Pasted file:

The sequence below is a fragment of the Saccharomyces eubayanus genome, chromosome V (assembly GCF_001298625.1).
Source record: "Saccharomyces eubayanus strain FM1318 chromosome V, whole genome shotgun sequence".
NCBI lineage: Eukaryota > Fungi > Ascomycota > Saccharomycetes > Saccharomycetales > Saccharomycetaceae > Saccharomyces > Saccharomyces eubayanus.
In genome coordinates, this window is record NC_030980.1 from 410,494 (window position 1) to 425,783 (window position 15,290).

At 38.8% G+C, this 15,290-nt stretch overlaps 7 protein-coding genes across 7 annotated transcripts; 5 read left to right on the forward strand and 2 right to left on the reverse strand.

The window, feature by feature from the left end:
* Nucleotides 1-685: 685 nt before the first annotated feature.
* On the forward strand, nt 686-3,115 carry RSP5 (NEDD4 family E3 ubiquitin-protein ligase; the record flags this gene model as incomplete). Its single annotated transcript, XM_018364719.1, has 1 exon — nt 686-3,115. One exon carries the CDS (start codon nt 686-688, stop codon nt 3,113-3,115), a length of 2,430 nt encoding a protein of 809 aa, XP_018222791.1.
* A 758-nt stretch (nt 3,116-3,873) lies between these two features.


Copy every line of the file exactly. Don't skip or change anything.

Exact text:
The sequence below is a fragment of the Saccharomyces eubayanus genome, chromosome V (assembly GCF_001298625.1).
Source record: "Saccharomyces eubayanus strain FM1318 chromosome V, whole genome shotgun sequence".
NCBI lineage: Eukaryota > Fungi > Ascomycota > Saccharomycetes > Saccharomycetales > Saccharomycetaceae > Saccharomyces > Saccharomyces eubayanus.
In genome coordinates, this window is record NC_030980.1 from 410,494 (window position 1) to 425,783 (window position 15,290).

At 38.8% G+C, this 15,290-nt stretch overlaps 7 protein-coding genes across 7 annotated transcripts; 5 read left to right on the forward strand and 2 right to left on the reverse strand.

The window, feature by feature from the left end:
* Nucleotides 1-685: 685 nt before the first annotated feature.
* On the forward strand, nt 686-3,115 carry RSP5 (NEDD4 family E3 ubiquitin-protein ligase; the record flags this gene model as incomplete). Its single annotated transcript, XM_018364719.1, has 1 exon — nt 686-3,115. One exon carries the CDS (start codon nt 686-688, stop codon nt 3,113-3,115), a length of 2,430 nt encoding a protein of 809 aa, XP_018222791.1.
* A 758-nt stretch (nt 3,116-3,873) lies between these two features.